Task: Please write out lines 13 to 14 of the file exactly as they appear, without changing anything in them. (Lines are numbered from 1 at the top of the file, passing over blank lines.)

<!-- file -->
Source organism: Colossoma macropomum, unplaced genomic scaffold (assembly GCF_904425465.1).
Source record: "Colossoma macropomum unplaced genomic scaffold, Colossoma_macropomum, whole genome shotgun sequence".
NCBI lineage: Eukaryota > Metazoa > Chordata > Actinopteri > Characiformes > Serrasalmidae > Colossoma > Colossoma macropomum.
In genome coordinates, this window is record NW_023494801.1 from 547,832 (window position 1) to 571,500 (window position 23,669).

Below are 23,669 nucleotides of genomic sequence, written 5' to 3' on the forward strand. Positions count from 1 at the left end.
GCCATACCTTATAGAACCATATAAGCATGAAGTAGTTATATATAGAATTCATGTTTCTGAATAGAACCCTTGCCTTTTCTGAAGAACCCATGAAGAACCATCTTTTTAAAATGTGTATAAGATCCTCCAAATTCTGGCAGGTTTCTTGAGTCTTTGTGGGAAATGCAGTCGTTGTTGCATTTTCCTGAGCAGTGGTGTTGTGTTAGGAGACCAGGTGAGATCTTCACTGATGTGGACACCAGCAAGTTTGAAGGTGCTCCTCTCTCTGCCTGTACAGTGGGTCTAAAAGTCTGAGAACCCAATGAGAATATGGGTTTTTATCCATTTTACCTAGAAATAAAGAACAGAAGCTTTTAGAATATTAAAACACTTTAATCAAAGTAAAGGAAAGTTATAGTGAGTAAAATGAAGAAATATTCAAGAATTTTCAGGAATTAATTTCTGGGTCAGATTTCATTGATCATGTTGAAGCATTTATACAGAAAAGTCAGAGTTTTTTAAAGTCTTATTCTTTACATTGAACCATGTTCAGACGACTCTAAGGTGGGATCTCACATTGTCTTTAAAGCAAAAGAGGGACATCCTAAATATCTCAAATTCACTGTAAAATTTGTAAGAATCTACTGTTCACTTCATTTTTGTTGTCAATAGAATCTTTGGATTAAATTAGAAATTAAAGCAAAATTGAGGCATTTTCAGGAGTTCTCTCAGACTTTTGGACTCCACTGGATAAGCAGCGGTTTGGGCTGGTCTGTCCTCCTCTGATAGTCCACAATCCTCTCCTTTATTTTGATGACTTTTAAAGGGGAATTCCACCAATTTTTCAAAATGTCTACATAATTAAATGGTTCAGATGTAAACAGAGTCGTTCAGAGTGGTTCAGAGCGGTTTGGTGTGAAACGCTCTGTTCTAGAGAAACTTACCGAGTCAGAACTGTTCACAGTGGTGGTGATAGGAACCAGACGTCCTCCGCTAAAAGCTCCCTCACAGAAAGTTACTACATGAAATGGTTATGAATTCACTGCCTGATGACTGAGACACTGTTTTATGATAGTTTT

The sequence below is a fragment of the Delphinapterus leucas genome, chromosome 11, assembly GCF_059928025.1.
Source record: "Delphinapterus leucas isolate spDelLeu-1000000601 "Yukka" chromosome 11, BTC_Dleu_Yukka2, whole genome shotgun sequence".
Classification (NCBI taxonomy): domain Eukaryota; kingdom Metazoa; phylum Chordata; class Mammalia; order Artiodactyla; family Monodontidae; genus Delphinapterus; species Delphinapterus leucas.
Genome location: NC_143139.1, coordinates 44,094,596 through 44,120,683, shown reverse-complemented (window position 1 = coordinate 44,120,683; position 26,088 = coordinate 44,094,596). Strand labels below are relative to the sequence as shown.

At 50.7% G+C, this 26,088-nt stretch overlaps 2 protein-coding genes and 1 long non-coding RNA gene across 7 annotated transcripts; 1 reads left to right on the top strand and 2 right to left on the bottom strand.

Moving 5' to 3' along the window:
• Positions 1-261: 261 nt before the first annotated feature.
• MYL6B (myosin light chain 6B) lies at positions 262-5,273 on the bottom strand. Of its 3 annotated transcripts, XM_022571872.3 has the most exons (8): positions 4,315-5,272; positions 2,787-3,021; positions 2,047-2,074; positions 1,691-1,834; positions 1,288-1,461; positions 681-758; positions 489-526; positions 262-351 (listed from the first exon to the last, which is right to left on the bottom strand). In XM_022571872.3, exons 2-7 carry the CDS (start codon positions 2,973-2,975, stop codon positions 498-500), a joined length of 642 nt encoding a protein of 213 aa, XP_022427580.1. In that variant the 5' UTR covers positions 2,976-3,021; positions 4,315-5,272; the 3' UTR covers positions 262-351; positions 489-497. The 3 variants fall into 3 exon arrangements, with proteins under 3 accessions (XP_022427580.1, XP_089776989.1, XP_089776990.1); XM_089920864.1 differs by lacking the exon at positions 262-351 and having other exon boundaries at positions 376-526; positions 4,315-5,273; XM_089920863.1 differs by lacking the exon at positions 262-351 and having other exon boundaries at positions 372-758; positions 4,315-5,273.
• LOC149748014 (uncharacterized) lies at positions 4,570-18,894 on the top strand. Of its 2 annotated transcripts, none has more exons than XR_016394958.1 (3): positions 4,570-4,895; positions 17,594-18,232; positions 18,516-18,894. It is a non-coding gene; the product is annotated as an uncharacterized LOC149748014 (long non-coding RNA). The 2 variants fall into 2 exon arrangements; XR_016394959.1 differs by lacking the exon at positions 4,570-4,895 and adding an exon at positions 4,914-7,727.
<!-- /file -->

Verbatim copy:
• Positions 1-261: 261 nt before the first annotated feature.
• MYL6B (myosin light chain 6B) lies at positions 262-5,273 on the bottom strand. Of its 3 annotated transcripts, XM_022571872.3 has the most exons (8): positions 4,315-5,272; positions 2,787-3,021; positions 2,047-2,074; positions 1,691-1,834; positions 1,288-1,461; positions 681-758; positions 489-526; positions 262-351 (listed from the first exon to the last, which is right to left on the bottom strand). In XM_022571872.3, exons 2-7 carry the CDS (start codon positions 2,973-2,975, stop codon positions 498-500), a joined length of 642 nt encoding a protein of 213 aa, XP_022427580.1. In that variant the 5' UTR covers positions 2,976-3,021; positions 4,315-5,272; the 3' UTR covers positions 262-351; positions 489-497. The 3 variants fall into 3 exon arrangements, with proteins under 3 accessions (XP_022427580.1, XP_089776989.1, XP_089776990.1); XM_089920864.1 differs by lacking the exon at positions 262-351 and having other exon boundaries at positions 376-526; positions 4,315-5,273; XM_089920863.1 differs by lacking the exon at positions 262-351 and having other exon boundaries at positions 372-758; positions 4,315-5,273.